The [Tuesday] Papers
"The controversial Chicago Children's Museum plan for a new building in Grant Park probably will be pulled off the agenda at Tuesday's meeting of a City Council committee, the panel's chairman said Monday," the Tribune reports.
"[Zoning Committee Chairman Bill] Banks said aides to Richard Daley, a supporter of the museum's plan, told him that several members of the committee cannot attend the meeting on Tuesday. Three of the 14 aldermen on the committee are at a real estate convention in Las Vegas."
You guys are making my job too easy.
Why are mayoral aides telling the committee chairman this? It's a city council committee, not a city department.
Oops, I almost forgot which city I was in.
Let's get to the politics behind this, then. It's not as if this the convention is a surprise.
"The sense I get is that [mayoral aides] wanted more bodies," Banks said.
In other words, when the mayor's people counted votes, they decided they might need those three missing aldermen.
Of course, the City Hall denies this.
"Daley spokeswoman Jacquelyn Heard said taking the issue off the committee's Tuesday agenda was 'not a request on our part.'"
So . . . are you calling Banks a liar?
"Banks 'reached out' to [Daley aides] and expressed concern about not being able to confirm a quorum," Heard said.
Um, last time I checked 11 of 14 equals a quorom.
Besides, as we're reporting this week in a delicious bit of timing, that's never stopped the council before. As Ald. Toni Preckwinkle explained, if you don't ask for a quorum you magically have one.
"Banks said the committee still plans to meet Tuesday to consider other zoning change requests that he described as routine matters."
So there will be a quorum?
(Apparently aldermen reserve the right to decide what matters are worthy of the quorum requirement in the law and what matters are not.)
Meanwhile, opponents of the museum's move who took the day off work to attend the meeting get screwed. Well played, Mayor Daley.
The Three Amigos
I hope someone FOIA's their receipts when they get home.
"Cook County Board President Todd Stroger met with Cook County Public Defender Ed Burnett today and discussed issues surrounding Mr. Burnett's employment with the County.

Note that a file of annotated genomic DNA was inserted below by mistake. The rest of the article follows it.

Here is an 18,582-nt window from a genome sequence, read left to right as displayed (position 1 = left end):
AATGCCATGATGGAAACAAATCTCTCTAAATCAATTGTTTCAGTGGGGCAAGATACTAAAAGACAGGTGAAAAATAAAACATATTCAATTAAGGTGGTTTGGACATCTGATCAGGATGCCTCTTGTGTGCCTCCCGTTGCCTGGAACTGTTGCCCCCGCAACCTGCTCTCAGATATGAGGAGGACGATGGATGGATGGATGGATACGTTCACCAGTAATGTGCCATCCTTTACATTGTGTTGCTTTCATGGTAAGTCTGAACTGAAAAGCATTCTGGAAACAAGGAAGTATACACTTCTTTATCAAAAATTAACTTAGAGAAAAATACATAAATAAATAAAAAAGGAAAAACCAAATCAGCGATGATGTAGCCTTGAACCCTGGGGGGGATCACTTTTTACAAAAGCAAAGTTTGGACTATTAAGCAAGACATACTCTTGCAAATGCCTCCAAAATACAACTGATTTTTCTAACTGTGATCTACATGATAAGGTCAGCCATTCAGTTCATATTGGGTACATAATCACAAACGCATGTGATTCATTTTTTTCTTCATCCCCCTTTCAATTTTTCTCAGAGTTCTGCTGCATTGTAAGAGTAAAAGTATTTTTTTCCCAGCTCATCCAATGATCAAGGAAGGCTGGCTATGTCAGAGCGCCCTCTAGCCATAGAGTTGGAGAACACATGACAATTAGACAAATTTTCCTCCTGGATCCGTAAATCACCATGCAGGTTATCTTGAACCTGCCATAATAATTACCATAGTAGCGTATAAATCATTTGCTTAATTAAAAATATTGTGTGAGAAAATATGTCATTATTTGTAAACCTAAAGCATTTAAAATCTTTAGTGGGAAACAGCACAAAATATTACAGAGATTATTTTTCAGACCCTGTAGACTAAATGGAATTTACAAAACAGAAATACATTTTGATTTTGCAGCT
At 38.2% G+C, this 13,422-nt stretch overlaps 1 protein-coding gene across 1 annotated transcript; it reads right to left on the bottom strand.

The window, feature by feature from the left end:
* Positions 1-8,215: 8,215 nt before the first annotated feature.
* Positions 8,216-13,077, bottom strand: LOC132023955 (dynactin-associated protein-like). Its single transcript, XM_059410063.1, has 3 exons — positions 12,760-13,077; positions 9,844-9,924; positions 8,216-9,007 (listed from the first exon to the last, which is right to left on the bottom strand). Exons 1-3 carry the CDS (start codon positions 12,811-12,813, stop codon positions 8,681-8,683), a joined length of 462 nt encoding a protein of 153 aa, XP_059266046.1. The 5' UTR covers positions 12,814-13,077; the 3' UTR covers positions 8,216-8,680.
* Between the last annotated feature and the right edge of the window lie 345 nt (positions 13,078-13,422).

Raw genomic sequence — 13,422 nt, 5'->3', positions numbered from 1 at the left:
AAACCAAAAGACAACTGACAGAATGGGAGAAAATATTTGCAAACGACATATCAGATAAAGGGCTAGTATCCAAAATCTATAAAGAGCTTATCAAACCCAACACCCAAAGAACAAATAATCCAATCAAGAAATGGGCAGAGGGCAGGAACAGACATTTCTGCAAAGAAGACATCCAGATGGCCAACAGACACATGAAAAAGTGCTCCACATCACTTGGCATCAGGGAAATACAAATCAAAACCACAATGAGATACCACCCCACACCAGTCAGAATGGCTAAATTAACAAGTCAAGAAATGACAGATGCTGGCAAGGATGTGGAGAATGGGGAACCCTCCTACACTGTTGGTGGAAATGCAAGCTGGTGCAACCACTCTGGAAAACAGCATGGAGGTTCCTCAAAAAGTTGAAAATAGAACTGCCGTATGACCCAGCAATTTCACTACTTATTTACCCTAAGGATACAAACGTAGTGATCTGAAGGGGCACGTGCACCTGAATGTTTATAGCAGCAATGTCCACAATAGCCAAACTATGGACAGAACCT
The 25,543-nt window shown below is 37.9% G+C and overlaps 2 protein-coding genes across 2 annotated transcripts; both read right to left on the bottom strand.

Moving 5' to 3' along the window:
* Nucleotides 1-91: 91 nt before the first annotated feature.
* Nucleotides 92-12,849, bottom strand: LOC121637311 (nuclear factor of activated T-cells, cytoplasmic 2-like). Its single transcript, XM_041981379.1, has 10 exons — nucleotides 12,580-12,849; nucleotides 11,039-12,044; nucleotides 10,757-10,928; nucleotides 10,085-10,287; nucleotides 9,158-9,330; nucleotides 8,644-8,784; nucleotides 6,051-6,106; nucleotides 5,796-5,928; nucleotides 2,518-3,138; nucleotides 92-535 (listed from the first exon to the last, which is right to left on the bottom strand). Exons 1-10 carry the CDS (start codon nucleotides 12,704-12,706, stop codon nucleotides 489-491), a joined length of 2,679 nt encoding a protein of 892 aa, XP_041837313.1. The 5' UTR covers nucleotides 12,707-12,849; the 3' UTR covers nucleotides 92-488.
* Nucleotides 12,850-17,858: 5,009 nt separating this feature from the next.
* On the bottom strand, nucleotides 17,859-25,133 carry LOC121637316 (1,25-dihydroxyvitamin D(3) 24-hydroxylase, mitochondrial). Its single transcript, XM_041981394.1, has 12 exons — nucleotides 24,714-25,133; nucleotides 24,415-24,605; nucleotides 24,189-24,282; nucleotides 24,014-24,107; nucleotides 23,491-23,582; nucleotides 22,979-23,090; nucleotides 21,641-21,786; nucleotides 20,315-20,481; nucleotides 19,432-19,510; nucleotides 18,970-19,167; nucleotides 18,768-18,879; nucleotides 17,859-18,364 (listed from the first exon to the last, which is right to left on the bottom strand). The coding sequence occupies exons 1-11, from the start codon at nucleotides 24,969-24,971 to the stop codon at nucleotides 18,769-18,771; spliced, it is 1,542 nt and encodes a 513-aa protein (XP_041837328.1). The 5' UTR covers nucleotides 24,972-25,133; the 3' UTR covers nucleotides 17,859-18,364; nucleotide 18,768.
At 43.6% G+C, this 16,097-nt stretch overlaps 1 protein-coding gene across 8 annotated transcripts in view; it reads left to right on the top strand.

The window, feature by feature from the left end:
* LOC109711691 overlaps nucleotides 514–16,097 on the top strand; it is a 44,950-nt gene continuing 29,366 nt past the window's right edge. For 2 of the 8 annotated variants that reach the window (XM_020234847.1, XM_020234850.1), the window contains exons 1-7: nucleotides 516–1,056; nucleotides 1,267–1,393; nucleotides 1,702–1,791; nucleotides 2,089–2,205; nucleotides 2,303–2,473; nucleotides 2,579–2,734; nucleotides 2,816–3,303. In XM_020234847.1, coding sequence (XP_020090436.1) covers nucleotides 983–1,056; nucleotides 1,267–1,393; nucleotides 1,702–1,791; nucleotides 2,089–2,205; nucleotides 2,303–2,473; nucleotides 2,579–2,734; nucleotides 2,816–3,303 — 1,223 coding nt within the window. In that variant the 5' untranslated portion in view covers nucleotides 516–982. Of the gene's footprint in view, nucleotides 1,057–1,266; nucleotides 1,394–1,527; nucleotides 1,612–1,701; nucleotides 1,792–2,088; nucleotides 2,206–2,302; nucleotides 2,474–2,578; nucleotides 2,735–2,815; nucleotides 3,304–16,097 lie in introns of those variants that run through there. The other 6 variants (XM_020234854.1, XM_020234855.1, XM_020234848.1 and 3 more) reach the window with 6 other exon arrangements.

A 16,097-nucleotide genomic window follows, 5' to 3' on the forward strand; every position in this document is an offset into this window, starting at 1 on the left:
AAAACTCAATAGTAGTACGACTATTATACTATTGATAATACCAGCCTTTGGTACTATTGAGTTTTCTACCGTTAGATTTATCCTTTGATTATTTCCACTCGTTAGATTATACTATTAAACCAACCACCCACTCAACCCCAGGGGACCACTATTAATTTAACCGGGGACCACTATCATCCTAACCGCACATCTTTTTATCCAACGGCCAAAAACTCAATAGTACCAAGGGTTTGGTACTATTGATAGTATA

The Tribune editorial page sensibly advocates today that the Cook County Public Defender be appointed by the chief judge of the circuit court instead of the Cook County president. Maybe the chief judge should appoint the president too.
In one incident, "Callahan arrested a bartender who refused to serve him more drinks."
I've tried to do that too, but I didn't have a badge with me at the time.
"The bartender sued and settled with the city for $15,000."
And yet, the police board rebuffed efforts by former police chief Phil Cline to fire Callahan.
Yes, folks, that's not a firing offense when you're a Chicago police officer.
The news reports I've seen don't mention the names of the police board members who thought Callahan deserved to keep his job, but you can see who the current members are here. Drop them a line, won't you?
Um, no. Winning "the majority of pledged delegates" is still not enough to win the nomination. The majority of pledged delegates is only a metric as useful as any of the metrics the Clinton campaign is using in its attempts to sway the superdelegates who will ultimately decide this race.
Just another example of how the Obama campaign has controlled the delegate narrative - and a useful way for it to use its expected win in Oregon tonight to smother the bad news out of Kentucky.
The Obama Rules
Suddenly, spouses are off-limits.
And he's right: Of course he's concerned!
Maybe the question should have been: Have you been meeting with lawyers to plan a defense?
In a Pickle
1. Power to the pickle.
Posted on May 20, 2008
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